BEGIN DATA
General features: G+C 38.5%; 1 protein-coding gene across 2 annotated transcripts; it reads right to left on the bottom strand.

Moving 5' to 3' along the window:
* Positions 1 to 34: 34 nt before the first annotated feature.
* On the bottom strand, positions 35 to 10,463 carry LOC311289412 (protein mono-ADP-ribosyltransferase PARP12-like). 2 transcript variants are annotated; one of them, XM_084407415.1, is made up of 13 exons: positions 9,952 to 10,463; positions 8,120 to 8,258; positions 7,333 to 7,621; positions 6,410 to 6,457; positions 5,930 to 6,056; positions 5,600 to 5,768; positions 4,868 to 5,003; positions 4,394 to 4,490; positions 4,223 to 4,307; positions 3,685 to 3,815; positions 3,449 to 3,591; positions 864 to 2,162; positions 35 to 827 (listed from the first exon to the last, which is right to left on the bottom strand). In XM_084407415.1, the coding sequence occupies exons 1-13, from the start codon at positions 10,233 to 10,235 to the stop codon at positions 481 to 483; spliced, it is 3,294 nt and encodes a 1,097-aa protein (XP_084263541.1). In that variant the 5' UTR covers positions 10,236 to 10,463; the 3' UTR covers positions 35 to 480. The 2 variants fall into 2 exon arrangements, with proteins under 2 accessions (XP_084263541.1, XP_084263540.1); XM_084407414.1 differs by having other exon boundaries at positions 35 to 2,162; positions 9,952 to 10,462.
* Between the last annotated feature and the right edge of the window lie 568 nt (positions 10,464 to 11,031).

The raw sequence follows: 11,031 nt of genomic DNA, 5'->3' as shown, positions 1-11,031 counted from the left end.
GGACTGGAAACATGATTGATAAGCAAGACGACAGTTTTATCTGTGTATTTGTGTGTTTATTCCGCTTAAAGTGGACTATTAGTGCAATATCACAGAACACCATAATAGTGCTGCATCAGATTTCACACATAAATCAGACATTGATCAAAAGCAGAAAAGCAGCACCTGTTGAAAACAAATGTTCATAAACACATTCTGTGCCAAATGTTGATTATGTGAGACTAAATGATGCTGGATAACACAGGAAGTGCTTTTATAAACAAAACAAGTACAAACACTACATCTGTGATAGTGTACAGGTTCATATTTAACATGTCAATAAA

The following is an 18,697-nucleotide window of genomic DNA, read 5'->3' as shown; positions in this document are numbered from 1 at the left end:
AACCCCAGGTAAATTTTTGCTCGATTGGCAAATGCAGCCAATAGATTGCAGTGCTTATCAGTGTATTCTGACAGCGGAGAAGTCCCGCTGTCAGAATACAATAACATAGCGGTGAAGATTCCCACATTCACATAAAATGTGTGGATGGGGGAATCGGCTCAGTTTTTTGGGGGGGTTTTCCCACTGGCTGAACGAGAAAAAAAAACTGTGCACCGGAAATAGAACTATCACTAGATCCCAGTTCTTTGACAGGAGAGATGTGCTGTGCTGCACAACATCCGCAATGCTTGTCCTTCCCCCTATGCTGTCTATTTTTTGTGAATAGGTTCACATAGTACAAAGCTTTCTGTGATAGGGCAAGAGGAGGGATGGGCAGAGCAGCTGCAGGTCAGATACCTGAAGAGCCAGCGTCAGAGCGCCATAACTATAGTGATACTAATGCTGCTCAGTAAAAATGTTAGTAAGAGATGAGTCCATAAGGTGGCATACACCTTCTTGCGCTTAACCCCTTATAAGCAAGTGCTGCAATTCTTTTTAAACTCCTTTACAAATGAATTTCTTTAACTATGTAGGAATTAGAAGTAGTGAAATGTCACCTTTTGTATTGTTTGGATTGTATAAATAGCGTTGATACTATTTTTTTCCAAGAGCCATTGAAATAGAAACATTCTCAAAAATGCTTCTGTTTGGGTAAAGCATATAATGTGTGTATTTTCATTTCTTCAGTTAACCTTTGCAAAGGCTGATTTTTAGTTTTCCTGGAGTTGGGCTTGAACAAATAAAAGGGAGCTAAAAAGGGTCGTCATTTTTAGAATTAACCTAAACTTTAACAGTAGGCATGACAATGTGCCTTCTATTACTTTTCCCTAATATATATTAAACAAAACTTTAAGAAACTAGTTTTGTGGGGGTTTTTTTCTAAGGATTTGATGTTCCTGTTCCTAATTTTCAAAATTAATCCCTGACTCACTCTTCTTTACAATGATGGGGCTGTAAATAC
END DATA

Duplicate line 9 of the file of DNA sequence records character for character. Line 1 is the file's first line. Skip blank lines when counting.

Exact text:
AACCCCAGGTAAATTTTTGCTCGATTGGCAAATGCAGCCAATAGATTGCAGTGCTTATCAGTGTATTCTGACAGCGGAGAAGTCCCGCTGTCAGAATACAATAACATAGCGGTGAAGATTCCCACATTCACATAAAATGTGTGGATGGGGGAATCGGCTCAGTTTTTTGGGGGGGTTTTCCCACTGGCTGAACGAGAAAAAAAAACTGTGCACCGGAAATAGAACTATCACTAGATCCCAGTTCTTTGACAGGAGAGATGTGCTGTGCTGCACAACATCCGCAATGCTTGTCCTTCCCCCTATGCTGTCTATTTTTTGTGAATAGGTTCACATAGTACAAAGCTTTCTGTGATAGGGCAAGAGGAGGGATGGGCAGAGCAGCTGCAGGTCAGATACCTGAAGAGCCAGCGTCAGAGCGCCATAACTATAGTGATACTAATGCTGCTCAGTAAAAATGTTAGTAAGAGATGAGTCCATAAGGTGGCATACACCTTCTTGCGCTTAACCCCTTATAAGCAAGTGCTGCAATTCTTTTTAAACTCCTTTACAAATGAATTTCTTTAACTATGTAGGAATTAGAAGTAGTGAAATGTCACCTTTTGTATTGTTTGGATTGTATAAATAGCGTTGATACTATTTTTTTCCAAGAGCCATTGAAATAGAAACATTCTCAAAAATGCTTCTGTTTGGGTAAAGCATATAATGTGTGTATTTTCATTTCTTCAGTTAACCTTTGCAAAGGCTGATTTTTAGTTTTCCTGGAGTTGGGCTTGAACAAATAAAAGGGAGCTAAAAAGGGTCGTCATTTTTAGAATTAACCTAAACTTTAACAGTAGGCATGACAATGTGCCTTCTATTACTTTTCCCTAATATATATTAAACAAAACTTTAAGAAACTAGTTTTGTGGGGGTTTTTTTCTAAGGATTTGATGTTCCTGTTCCTAATTTTCAAAATTAATCCCTGACTCACTCTTCTTTACAATGATGGGGCTGTAAATAC